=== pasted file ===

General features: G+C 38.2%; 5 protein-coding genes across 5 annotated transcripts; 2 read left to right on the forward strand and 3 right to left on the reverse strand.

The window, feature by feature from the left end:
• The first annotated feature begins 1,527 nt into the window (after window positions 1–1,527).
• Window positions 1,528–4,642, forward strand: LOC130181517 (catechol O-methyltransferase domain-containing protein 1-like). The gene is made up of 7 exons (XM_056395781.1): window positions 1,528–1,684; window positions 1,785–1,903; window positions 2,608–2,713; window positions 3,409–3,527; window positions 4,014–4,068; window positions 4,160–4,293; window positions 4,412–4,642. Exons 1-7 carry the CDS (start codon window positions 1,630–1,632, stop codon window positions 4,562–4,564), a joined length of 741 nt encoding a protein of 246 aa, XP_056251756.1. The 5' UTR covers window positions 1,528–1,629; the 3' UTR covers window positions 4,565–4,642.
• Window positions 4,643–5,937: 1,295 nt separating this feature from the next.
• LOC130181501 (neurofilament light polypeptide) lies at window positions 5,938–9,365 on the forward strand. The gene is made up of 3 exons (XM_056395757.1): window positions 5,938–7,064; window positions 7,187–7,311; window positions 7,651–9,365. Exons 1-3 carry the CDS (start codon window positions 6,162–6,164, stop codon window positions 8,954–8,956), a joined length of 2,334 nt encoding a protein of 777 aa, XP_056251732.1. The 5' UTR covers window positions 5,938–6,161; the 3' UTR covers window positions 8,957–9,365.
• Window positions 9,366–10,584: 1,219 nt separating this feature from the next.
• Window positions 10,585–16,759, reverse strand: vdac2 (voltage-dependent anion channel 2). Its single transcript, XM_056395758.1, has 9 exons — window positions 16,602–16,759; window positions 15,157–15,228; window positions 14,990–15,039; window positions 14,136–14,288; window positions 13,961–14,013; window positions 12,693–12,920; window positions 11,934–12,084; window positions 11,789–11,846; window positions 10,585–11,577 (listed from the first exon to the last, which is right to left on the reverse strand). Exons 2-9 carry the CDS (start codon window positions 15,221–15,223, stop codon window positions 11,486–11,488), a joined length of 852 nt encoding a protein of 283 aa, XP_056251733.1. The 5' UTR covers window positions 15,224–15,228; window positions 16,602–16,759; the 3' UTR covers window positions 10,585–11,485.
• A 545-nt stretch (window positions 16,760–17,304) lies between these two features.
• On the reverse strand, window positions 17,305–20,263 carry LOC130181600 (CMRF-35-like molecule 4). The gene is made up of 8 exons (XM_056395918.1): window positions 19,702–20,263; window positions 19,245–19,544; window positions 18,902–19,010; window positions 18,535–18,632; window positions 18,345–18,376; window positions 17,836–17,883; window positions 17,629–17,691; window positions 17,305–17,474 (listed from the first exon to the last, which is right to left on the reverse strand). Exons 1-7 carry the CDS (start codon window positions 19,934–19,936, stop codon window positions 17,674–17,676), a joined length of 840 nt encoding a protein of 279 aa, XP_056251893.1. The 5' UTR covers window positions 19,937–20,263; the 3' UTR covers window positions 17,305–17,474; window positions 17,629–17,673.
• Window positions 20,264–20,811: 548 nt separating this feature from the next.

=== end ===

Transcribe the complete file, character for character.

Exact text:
General features: G+C 38.2%; 5 protein-coding genes across 5 annotated transcripts; 2 read left to right on the forward strand and 3 right to left on the reverse strand.

The window, feature by feature from the left end:
• The first annotated feature begins 1,527 nt into the window (after window positions 1–1,527).
• Window positions 1,528–4,642, forward strand: LOC130181517 (catechol O-methyltransferase domain-containing protein 1-like). The gene is made up of 7 exons (XM_056395781.1): window positions 1,528–1,684; window positions 1,785–1,903; window positions 2,608–2,713; window positions 3,409–3,527; window positions 4,014–4,068; window positions 4,160–4,293; window positions 4,412–4,642. Exons 1-7 carry the CDS (start codon window positions 1,630–1,632, stop codon window positions 4,562–4,564), a joined length of 741 nt encoding a protein of 246 aa, XP_056251756.1. The 5' UTR covers window positions 1,528–1,629; the 3' UTR covers window positions 4,565–4,642.
• Window positions 4,643–5,937: 1,295 nt separating this feature from the next.
• LOC130181501 (neurofilament light polypeptide) lies at window positions 5,938–9,365 on the forward strand. The gene is made up of 3 exons (XM_056395757.1): window positions 5,938–7,064; window positions 7,187–7,311; window positions 7,651–9,365. Exons 1-3 carry the CDS (start codon window positions 6,162–6,164, stop codon window positions 8,954–8,956), a joined length of 2,334 nt encoding a protein of 777 aa, XP_056251732.1. The 5' UTR covers window positions 5,938–6,161; the 3' UTR covers window positions 8,957–9,365.
• Window positions 9,366–10,584: 1,219 nt separating this feature from the next.
• Window positions 10,585–16,759, reverse strand: vdac2 (voltage-dependent anion channel 2). Its single transcript, XM_056395758.1, has 9 exons — window positions 16,602–16,759; window positions 15,157–15,228; window positions 14,990–15,039; window positions 14,136–14,288; window positions 13,961–14,013; window positions 12,693–12,920; window positions 11,934–12,084; window positions 11,789–11,846; window positions 10,585–11,577 (listed from the first exon to the last, which is right to left on the reverse strand). Exons 2-9 carry the CDS (start codon window positions 15,221–15,223, stop codon window positions 11,486–11,488), a joined length of 852 nt encoding a protein of 283 aa, XP_056251733.1. The 5' UTR covers window positions 15,224–15,228; window positions 16,602–16,759; the 3' UTR covers window positions 10,585–11,485.
• A 545-nt stretch (window positions 16,760–17,304) lies between these two features.
• On the reverse strand, window positions 17,305–20,263 carry LOC130181600 (CMRF-35-like molecule 4). The gene is made up of 8 exons (XM_056395918.1): window positions 19,702–20,263; window positions 19,245–19,544; window positions 18,902–19,010; window positions 18,535–18,632; window positions 18,345–18,376; window positions 17,836–17,883; window positions 17,629–17,691; window positions 17,305–17,474 (listed from the first exon to the last, which is right to left on the reverse strand). Exons 1-7 carry the CDS (start codon window positions 19,934–19,936, stop codon window positions 17,674–17,676), a joined length of 840 nt encoding a protein of 279 aa, XP_056251893.1. The 5' UTR covers window positions 19,937–20,263; the 3' UTR covers window positions 17,305–17,474; window positions 17,629–17,673.
• Window positions 20,264–20,811: 548 nt separating this feature from the next.